SOUND WAVES enter the ear canal and cause the eardrum to vibrate.
VIBRATIONS pass through 3 connected bones in the middle ear
This motion of 3 connected bones SETS FLUID MOVING in the inner ear
Moving fluid bends thousands of delicate hair-like cells which convert the vibrations into NERVE IMPULSES.
Nerve impulses are CARRIED to the brain by the auditory nerve. In the brain, these impulses are CONVERTED into what we "hear" as sound.
Age-Related Hearing Loss
This is the most common form of hearing loss and affects as many as 50% of people over the age of 60. As we get older, our hearing gradually starts to deteriorate like anything else in our body. This change in hearing is a very gradual process and it takes time for people to become aware of the impact it has on their lives and those of their loved ones. It is usually people around you first notice that you are not hearing so well and you are making them repeat too often.
You might feel you are hearing perfectly fine during one-to-one conversations but as soon as you are with group of people or in the background noise your understanding of speech becomes poor and you might think people are “Mumbling”. Some people are being told that the television is turned up too loud by their family members; this is because people with hearing loss struggle to hear actors with certain accents. With age related hearing loss level of volume for the speech stays the same; it’s the speech clarity that deteriorates. “Just Wear and Tear really”!
Prolonged and repeated exposure to noise can damage
hearing. This may be caused by working in a noisy
environment or taking part in certain activities such as
attending concerts and listening to personal music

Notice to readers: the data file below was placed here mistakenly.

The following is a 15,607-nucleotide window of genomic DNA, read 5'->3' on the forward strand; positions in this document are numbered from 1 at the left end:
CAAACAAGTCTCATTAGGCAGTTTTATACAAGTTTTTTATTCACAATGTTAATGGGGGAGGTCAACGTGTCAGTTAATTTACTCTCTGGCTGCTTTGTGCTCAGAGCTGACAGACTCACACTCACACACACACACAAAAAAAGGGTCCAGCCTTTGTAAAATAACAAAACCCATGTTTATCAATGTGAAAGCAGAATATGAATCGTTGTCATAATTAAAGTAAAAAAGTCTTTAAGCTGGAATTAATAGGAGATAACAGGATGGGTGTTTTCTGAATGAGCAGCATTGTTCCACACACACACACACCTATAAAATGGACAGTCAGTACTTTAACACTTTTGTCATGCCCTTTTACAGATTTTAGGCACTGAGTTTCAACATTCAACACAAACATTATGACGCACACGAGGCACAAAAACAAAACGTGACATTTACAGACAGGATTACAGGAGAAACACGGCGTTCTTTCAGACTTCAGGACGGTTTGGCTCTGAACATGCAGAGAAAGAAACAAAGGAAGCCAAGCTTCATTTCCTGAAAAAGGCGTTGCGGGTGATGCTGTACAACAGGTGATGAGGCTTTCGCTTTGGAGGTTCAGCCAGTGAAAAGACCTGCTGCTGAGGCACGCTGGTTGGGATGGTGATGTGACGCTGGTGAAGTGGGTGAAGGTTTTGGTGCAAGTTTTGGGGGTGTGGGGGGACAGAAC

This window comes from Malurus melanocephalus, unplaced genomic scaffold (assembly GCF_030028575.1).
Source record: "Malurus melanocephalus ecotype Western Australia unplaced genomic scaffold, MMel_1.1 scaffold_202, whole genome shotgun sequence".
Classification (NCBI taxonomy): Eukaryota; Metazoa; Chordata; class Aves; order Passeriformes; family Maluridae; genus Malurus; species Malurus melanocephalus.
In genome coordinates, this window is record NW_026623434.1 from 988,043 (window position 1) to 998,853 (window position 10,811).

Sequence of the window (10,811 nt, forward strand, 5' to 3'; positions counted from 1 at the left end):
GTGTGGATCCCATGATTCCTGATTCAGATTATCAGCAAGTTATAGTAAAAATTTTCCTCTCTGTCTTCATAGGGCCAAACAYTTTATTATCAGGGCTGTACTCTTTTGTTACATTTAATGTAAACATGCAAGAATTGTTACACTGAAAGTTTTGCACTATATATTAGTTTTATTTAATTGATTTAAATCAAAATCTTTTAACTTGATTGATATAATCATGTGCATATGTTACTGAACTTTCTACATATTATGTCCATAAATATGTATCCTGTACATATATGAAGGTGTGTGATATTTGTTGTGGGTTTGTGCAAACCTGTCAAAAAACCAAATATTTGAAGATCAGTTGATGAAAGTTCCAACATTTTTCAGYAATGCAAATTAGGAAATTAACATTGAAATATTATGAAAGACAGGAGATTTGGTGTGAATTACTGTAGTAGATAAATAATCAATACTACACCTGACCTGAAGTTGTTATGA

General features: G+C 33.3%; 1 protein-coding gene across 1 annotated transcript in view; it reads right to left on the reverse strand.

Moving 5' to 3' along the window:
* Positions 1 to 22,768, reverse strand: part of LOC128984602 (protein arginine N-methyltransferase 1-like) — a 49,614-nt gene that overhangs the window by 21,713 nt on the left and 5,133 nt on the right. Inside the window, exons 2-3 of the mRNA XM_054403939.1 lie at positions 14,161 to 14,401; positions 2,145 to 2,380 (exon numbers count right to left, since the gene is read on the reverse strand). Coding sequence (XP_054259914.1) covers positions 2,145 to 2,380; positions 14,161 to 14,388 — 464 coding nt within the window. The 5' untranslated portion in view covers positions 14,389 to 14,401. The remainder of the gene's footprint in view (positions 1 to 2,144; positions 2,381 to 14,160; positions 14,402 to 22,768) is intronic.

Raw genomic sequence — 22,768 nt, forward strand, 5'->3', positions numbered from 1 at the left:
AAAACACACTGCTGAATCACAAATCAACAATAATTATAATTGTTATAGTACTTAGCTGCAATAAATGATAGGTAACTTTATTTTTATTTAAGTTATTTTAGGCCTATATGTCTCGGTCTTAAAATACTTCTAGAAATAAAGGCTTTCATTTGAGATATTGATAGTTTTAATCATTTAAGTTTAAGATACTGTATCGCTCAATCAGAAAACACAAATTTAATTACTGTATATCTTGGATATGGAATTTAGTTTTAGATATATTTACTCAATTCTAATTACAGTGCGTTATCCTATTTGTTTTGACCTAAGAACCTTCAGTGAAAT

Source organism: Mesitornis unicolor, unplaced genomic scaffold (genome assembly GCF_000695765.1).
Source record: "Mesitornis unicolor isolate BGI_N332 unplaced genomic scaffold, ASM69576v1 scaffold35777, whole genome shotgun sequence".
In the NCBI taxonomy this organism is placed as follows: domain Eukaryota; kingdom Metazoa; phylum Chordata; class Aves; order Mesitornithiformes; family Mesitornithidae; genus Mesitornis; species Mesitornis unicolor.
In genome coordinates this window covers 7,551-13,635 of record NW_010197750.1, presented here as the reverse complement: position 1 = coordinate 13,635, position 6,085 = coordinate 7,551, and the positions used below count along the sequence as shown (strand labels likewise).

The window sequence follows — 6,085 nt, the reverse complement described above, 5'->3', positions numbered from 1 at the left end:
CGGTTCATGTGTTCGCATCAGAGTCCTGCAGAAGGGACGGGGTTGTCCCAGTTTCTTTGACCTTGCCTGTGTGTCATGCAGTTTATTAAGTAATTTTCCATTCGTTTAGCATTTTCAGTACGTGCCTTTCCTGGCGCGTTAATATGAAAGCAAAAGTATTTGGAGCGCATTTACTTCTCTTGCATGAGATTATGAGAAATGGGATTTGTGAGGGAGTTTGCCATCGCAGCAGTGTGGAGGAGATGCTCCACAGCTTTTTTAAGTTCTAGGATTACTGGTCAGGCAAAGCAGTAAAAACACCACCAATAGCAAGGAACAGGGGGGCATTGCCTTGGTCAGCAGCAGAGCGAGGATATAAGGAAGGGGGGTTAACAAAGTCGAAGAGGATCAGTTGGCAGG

Within the inner ear is an organ called the cochlea
(hearing organ). Situated inside the cochlea are a
number of tiny hair cells that receive the sound signals
entering the ear and transfer them on to the brain. Each
of these sets of hair cells are ‘tuned’ to a particular
frequency and over time some of these wear out, which
is why certain sounds become muffled and difficult to
hear. People with noise induced hearing loss will
experience similar difficulties when holding a
conversation like those with age-related hearing loss.
Looking After Your Hearing
You should look after your hearing in the same way you
would look after your eyes and teeth. We recommend an
annual hearing health check for anyone over 50 and
every two years for the under 50s. A free hearing health
check carried out by one of our qualified Hearing Aid
Audiologists is the best way to find out why changes in
your hearing have occurred and what steps need to be
taken to address these changes. Changes in your hearing
can be caused by other factors. Some of the most
common are detailed below:
Otitis media, which is an infection/inflammation of the
middle ear, is one of the most common causes of hearing
loss in children. Otitis media usually affects children due
to the narrow shape of the Eustachian Tube in children.
If left undiagnosed and untreated it can lead to infection
of the mastoid bone behind the ear, a ruptured ear
drum, and hearing loss. But if treated appropriately, any
hearing loss related to Otitis media can be alleviated.
Infection can occur in the outer ear when dirty water
gets trapped in the ear canal. In this moist and warm